Six-legged Ghosts: The insects of Aotearoa

Lily Duval, Canterbury University Press, $55

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During metamorphosis, Lily Duval writes, “moths and cicadas fly and amble away from the cases that contained their previous selves.”

This book is a mark of the author/illustrator’s own metamorphosis—from someone grossed out by grubs, driven to madness by sandflies, and having nightmares of bugs in her bed, to a proud entomophile.

Duval’s life is now arranged around insects. She has a master’s degree exploring cultural entomology, a research job at Radio NZ’s ‘Critter of the Week’ show and other bug-based writing and illustrating gigs.

Her book is a gentle, gorgeous attempt at conversion: a plea for understanding, representation and protection of the 10 million insects that call this planet home. The world has already lost many of its known insect species, she points out—six-legged ghosts that have “slipped silently away”.

Duval wants us to consider how many we might have lost before we even knew of their existence, hidden under the soil or the cover of darkness, and how many more are on the brink.

Creepy-crawly facts abound. We meet parthenogenetic aphids, “nature’s matryoshka dolls”, that can give birth to babies that are already pregnant; delightful “corpse fauna”—maggots, flesh flies, et al—that so helpfully clean up the dead; Lazarus species, like the endemic Canterbury knobbled weevil, rediscovered by a university student 80 years after it was written off as extinct.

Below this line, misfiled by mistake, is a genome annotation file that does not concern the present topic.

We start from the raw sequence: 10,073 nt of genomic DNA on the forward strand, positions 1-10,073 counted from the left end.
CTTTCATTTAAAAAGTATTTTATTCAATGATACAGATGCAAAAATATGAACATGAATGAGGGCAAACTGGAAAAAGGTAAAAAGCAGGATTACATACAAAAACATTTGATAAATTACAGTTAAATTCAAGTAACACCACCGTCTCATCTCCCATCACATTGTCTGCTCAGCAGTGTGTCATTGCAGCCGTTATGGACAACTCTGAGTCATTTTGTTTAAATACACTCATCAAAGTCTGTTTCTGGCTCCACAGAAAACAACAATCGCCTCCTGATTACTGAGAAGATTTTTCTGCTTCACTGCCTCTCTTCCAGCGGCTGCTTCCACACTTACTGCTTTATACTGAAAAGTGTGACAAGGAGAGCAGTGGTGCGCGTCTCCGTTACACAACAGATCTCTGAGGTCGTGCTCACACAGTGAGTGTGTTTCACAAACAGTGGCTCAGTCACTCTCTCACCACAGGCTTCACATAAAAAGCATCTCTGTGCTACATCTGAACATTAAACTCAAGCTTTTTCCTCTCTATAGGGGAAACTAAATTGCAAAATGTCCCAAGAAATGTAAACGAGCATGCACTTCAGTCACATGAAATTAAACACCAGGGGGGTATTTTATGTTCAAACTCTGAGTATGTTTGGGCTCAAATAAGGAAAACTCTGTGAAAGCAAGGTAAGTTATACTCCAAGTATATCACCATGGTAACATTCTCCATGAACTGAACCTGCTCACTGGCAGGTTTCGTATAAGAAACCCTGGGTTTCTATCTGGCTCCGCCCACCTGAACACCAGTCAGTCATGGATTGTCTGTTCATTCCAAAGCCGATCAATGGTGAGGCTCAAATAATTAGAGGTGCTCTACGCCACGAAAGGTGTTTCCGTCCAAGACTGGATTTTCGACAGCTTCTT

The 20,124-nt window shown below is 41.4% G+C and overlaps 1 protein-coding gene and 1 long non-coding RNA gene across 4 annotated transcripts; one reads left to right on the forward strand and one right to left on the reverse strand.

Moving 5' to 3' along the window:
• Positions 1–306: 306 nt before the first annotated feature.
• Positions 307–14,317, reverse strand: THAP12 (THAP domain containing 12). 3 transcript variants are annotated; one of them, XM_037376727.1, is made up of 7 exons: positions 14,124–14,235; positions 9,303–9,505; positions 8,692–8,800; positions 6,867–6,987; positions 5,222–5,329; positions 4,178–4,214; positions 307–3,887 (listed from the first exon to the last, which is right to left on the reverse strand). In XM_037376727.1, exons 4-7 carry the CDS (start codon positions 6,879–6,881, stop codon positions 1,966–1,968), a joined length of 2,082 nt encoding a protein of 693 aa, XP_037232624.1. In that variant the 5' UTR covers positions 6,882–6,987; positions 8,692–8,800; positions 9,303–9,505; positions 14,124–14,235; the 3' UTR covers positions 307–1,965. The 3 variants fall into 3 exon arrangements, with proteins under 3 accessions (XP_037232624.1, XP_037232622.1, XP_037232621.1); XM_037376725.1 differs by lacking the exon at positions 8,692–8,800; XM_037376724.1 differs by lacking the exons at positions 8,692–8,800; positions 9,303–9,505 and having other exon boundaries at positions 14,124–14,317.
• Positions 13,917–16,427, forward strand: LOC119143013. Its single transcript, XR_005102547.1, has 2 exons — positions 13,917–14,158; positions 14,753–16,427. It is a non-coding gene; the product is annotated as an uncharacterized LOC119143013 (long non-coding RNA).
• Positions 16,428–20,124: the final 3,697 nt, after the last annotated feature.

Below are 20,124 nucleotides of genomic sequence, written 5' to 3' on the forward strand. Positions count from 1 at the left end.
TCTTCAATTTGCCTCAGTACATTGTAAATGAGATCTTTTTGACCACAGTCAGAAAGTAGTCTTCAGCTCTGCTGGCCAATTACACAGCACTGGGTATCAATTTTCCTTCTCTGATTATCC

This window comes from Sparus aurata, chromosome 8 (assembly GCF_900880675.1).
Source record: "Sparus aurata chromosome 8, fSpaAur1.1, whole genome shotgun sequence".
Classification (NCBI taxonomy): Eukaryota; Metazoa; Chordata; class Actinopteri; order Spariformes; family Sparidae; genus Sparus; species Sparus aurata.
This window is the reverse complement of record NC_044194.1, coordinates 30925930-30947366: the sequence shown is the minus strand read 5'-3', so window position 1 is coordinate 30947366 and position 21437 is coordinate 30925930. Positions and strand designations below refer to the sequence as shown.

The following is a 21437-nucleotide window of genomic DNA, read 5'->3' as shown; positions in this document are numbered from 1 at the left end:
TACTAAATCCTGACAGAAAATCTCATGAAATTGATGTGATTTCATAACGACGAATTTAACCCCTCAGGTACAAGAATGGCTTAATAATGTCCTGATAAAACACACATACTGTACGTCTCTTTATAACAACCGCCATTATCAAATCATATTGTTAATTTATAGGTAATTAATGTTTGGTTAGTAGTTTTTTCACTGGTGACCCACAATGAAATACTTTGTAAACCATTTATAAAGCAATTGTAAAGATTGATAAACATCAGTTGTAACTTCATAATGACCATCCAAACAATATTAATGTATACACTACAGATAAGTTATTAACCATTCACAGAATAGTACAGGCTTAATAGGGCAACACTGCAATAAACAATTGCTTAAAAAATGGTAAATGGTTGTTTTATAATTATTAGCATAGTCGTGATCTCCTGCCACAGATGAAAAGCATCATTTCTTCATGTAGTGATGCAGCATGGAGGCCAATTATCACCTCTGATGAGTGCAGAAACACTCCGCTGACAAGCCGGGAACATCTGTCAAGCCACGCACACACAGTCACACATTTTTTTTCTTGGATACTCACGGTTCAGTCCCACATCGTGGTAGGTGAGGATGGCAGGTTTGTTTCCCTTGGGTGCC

As Duval writes, “at this point in history, how we relate to the natural world matters, and how we represent the life around us matters.” So as well as the science, she deals with the culture of insects, examining the art they inspire and the language we choose to describe them.

Take the scarab beetle of ancient Egypt: considered a symbol of the god of the rising sun, thanks to its expertise in rolling orbs (albeit of dung) across the landscape. Or a story from Ngāti Awa about the larvae of the kūmara moth, sent to Earth by the ancestor Whānui to plague crops as a punishment for his kūmara-stealing brother. These caterpillars, called anuhe, grow up to 90 millimetres long, have a claw-shaped horn at their rear end—and can decimate a crop. Back in the day, whānau would train black-backed gulls to swoop in and pick these caterpillars from their plants. Genius.

The book includes more than 100 of Duval’s original paintings. They too speak to the story and character of insects, rather than just their anatomy.

A red admiral butterfly, feathered and detailed, seems to rise off the page. The pincered tail of an earwig gleams in the light. Even a sandfly looks efficient, gently furred, pleasingly snicked together. Beauty, where I never expected to find it.

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